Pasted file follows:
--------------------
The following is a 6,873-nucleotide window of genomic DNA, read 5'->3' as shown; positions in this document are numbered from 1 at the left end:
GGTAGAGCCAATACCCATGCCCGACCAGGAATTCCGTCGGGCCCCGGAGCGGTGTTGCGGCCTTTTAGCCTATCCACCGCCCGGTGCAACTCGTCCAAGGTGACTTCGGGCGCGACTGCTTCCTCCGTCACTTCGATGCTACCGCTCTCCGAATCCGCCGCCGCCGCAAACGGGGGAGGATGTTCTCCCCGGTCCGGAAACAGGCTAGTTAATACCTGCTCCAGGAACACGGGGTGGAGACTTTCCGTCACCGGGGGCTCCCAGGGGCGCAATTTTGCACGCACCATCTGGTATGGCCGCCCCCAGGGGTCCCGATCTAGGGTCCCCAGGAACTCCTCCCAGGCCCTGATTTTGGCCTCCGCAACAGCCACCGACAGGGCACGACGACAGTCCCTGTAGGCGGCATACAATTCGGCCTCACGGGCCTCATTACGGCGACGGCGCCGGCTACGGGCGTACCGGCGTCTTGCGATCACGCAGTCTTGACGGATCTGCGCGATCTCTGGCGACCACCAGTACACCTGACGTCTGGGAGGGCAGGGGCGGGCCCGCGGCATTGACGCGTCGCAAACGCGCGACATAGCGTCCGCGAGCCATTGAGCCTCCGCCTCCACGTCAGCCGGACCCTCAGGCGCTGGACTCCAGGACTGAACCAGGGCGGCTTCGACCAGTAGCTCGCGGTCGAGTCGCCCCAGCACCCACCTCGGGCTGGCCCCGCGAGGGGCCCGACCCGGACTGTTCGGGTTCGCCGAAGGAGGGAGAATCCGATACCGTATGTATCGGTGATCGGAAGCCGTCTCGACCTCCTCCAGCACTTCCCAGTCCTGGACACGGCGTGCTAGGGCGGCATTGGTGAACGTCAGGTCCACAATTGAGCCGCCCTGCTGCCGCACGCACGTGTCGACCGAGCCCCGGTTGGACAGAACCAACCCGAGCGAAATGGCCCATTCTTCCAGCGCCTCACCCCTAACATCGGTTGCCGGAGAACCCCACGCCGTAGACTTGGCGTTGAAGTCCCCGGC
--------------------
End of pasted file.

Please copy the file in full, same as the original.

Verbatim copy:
The following is a 6,873-nucleotide window of genomic DNA, read 5'->3' as shown; positions in this document are numbered from 1 at the left end:
GGTAGAGCCAATACCCATGCCCGACCAGGAATTCCGTCGGGCCCCGGAGCGGTGTTGCGGCCTTTTAGCCTATCCACCGCCCGGTGCAACTCGTCCAAGGTGACTTCGGGCGCGACTGCTTCCTCCGTCACTTCGATGCTACCGCTCTCCGAATCCGCCGCCGCCGCAAACGGGGGAGGATGTTCTCCCCGGTCCGGAAACAGGCTAGTTAATACCTGCTCCAGGAACACGGGGTGGAGACTTTCCGTCACCGGGGGCTCCCAGGGGCGCAATTTTGCACGCACCATCTGGTATGGCCGCCCCCAGGGGTCCCGATCTAGGGTCCCCAGGAACTCCTCCCAGGCCCTGATTTTGGCCTCCGCAACAGCCACCGACAGGGCACGACGACAGTCCCTGTAGGCGGCATACAATTCGGCCTCACGGGCCTCATTACGGCGACGGCGCCGGCTACGGGCGTACCGGCGTCTTGCGATCACGCAGTCTTGACGGATCTGCGCGATCTCTGGCGACCACCAGTACACCTGACGTCTGGGAGGGCAGGGGCGGGCCCGCGGCATTGACGCGTCGCAAACGCGCGACATAGCGTCCGCGAGCCATTGAGCCTCCGCCTCCACGTCAGCCGGACCCTCAGGCGCTGGACTCCAGGACTGAACCAGGGCGGCTTCGACCAGTAGCTCGCGGTCGAGTCGCCCCAGCACCCACCTCGGGCTGGCCCCGCGAGGGGCCCGACCCGGACTGTTCGGGTTCGCCGAAGGAGGGAGAATCCGATACCGTATGTATCGGTGATCGGAAGCCGTCTCGACCTCCTCCAGCACTTCCCAGTCCTGGACACGGCGTGCTAGGGCGGCATTGGTGAACGTCAGGTCCACAATTGAGCCGCCCTGCTGCCGCACGCACGTGTCGACCGAGCCCCGGTTGGACAGAACCAACCCGAGCGAAATGGCCCATTCTTCCAGCGCCTCACCCCTAACATCGGTTGCCGGAGAACCCCACGCCGTAGACTTGGCGTTGAAGTCCCCGGC